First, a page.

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Acosta v. Central Laundry Inc.

United States District Court, E.D. Pennsylvania

July 29, 2019




         This case is the second lawsuit filed by the Secretary of Labor against George and James Rengepes and their business Central Laundry, Inc. (collectively “Defendants”), asserting Defendants violated the Fair Labor Standards Act of 1938 (the “FLSA” or the “Act”), 29 U.S.C. § 201 et seq. Specifically, the Secretary claims that Defendants violated the minimum wage, overtime, recordkeeping, child labor, and anti-retaliation provisions of the FLSA between July 1, 2017 and August 28, 2018 (hereinafter “the relevant time period”). The Secretary now moves for summary judgment on twelve issues relating to those violations.

         For the reasons that follow, the motion will be granted in part and denied in part.


         A. Undisputed Facts [1]

         James and George Rengepes operated a large industrial laundry facility in Lansdowne, Pennsylvania, which provided laundry services to restaurants and hotels. They employed a range of employees, including laundry workers, drivers, mechanics, and managers. Many of the workers pivotal to the purported FLSA violations in this case were Hispanic or Cambodian. Additionally, homeless workers who George recruited from the local shelter were an important part of Central Laundry's operations and are central to certain issues in this case.

         By way of background, in March 2015, the Secretary filed suit against Defendants in a related action, alleging they willfully violated the FLSA's minimum wage, overtime, and recordkeeping provisions. This Court granted summary judgment to the Secretary, concluding, inter alia, that: Central Laundry and George and James Rengepes violated the minimum wage, overtime, and recordkeeping provisions of the FLSA; that Defendants' minimum wage and overtime violations were “willful” and that their conduct was not in “good faith”; and that Defendants were therefore liable for both back wages and liquidated damages. Central Laundry I, No. 15-1502, ECF No. 56. The case proceeded to a bench trial on the amount of damages and injunctive relief, following which the Court entered judgment against Defendants for $239, 269.65 in back wages and another $239, 269.65 in liquidated damages, and granted the Secretary's request to enjoin Defendants from violating the minimum wage, overtime, and recordkeeping provisions of the FLSA. Central Laundry I, ECF No. 111; see also Acosta v. Central Laundry, 2018 WL 1726613, at *10-11 (E.D. Pa. Apr. 10, 2018). The monetary judgment has not been paid.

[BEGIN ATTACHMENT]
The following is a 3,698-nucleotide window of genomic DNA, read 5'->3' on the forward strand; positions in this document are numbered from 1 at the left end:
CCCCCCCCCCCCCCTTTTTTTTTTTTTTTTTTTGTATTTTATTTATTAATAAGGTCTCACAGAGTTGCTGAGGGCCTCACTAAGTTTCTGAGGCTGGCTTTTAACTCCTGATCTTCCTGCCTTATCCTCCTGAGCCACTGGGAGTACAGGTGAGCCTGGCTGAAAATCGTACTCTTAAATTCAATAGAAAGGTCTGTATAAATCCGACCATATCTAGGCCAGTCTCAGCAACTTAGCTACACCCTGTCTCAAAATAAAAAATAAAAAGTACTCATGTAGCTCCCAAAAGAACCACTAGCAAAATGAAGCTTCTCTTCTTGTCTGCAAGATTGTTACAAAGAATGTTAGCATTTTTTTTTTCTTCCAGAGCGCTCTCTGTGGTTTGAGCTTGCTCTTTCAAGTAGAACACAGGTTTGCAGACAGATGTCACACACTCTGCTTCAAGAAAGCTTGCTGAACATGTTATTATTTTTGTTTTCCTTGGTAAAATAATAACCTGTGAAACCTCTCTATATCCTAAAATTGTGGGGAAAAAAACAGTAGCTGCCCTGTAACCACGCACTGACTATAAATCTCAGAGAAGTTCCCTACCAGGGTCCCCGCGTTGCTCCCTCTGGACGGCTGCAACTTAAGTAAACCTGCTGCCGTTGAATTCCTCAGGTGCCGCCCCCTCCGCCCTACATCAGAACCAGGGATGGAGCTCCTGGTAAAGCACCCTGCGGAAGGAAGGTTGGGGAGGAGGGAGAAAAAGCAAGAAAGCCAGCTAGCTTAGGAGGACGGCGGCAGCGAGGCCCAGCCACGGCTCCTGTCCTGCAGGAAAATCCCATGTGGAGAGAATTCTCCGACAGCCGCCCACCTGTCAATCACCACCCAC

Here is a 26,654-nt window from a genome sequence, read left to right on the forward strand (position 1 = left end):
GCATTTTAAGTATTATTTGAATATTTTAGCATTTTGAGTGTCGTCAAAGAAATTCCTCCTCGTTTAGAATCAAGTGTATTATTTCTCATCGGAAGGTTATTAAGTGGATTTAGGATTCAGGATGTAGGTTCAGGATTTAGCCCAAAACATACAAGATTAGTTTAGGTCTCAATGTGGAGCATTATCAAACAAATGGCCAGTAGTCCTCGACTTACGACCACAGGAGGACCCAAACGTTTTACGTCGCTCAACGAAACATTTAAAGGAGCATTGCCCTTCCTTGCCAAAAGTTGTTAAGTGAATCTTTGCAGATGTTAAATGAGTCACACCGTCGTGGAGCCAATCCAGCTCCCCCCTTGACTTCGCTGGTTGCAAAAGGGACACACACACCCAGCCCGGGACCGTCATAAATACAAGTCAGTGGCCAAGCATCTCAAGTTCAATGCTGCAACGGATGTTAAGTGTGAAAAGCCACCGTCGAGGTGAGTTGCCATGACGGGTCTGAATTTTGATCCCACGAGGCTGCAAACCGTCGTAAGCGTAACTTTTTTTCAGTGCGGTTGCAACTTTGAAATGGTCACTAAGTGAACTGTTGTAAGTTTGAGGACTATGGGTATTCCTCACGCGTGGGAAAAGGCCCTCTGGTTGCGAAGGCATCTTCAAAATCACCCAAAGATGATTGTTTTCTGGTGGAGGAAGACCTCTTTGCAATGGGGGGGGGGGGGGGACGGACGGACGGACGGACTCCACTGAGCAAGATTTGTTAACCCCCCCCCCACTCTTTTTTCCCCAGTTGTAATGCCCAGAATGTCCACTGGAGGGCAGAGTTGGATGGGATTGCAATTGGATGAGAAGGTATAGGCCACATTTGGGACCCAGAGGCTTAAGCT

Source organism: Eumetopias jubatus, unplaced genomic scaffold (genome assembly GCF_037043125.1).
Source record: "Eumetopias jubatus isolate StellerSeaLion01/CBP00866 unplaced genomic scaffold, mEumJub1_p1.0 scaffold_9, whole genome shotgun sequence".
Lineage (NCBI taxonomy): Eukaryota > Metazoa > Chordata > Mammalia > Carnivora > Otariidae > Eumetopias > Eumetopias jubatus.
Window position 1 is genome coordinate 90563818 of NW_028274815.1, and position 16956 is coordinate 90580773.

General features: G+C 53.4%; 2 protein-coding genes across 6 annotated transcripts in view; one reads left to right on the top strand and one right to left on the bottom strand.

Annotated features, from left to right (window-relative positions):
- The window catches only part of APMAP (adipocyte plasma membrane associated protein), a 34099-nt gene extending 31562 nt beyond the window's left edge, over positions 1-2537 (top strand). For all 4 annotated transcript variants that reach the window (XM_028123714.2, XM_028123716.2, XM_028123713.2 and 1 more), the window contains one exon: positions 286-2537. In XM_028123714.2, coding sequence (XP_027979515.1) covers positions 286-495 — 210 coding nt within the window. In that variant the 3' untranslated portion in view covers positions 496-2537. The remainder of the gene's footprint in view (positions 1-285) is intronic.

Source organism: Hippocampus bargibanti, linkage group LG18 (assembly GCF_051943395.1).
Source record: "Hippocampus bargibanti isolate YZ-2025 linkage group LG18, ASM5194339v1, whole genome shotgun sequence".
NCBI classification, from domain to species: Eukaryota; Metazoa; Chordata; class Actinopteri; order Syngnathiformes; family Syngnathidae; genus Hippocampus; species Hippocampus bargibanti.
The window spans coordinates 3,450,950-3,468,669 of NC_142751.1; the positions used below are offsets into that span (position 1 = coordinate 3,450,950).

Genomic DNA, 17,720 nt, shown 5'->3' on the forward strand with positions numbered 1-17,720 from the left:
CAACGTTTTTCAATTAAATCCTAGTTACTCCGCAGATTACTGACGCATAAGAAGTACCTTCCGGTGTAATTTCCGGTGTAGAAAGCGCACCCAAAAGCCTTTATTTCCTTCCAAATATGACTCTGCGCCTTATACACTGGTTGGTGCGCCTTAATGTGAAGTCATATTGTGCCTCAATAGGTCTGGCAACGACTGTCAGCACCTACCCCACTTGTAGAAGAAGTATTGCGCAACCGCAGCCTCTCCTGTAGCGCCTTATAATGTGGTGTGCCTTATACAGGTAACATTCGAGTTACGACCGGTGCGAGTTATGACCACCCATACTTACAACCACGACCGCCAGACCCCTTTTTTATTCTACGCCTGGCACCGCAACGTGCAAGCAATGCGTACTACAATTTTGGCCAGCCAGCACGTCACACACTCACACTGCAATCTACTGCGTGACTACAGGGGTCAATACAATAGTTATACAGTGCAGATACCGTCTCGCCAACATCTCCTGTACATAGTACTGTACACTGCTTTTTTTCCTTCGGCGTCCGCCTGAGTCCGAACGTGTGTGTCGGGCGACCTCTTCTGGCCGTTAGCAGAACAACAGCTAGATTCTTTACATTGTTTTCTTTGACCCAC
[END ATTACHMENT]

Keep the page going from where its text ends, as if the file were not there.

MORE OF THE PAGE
In January 2018, the Secretary filed a new Complaint, which is at issue here. The Secretary again alleges that Defendants violated and continue to violate the FLSA, this time with respect to minimum wage, overtime, child labor, discrimination and retaliation against employees, and maintenance of records. Following a hearing to show cause why a preliminary injunction should not issue against Defendants, the Court enjoined Defendants from: selling or shipping in interstate commerce goods that were produced by child labor, or by employees not paid minimum wage and overtime compensation in violation of the FLSA; employing minors in violation of the FLSA; failing to pay minimum wage and overtime compensation; failing to make, keep, and preserve records of payment to employees, as required by the FLSA and its implementing regulations; and, threatening or intimidating employees who pursue their rights under the FLSA.

         Following the issuance of the preliminary injunction, the parties agree that on March 20, 2018, James Rengepes's wife Angeliki Rengepes incorporated a new business called GNNE, Inc., doing business as Liberty Linen and Laundry Service, and that Central Laundry sold its assets to GNNE on that day.[2]

         B. Key Disputed Facts

         The parties are at odds on a variety of factual matters. The principal dispute, however, concerns the relationship of GNNE to Central Laundry.[3] This relationship is critical to many of the issues in this case because, as discussed at length below, while Defendants concede liability for many of the violations alleged to have occurred pre-March 20, 2018, they assert that any liability ceased once Central Laundry closed and GNNE opened.